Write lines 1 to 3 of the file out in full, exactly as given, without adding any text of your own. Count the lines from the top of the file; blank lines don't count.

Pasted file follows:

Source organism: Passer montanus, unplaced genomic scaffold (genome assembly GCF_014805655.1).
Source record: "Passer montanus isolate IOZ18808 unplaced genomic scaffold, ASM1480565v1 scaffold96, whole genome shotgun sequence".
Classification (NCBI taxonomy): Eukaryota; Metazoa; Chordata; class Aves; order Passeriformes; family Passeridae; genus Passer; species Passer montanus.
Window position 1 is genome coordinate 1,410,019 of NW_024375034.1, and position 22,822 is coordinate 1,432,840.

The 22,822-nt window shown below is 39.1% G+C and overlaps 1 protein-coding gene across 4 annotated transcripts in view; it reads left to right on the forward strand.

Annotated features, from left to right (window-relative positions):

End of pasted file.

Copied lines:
Source organism: Passer montanus, unplaced genomic scaffold (genome assembly GCF_014805655.1).
Source record: "Passer montanus isolate IOZ18808 unplaced genomic scaffold, ASM1480565v1 scaffold96, whole genome shotgun sequence".
Classification (NCBI taxonomy): Eukaryota; Metazoa; Chordata; class Aves; order Passeriformes; family Passeridae; genus Passer; species Passer montanus.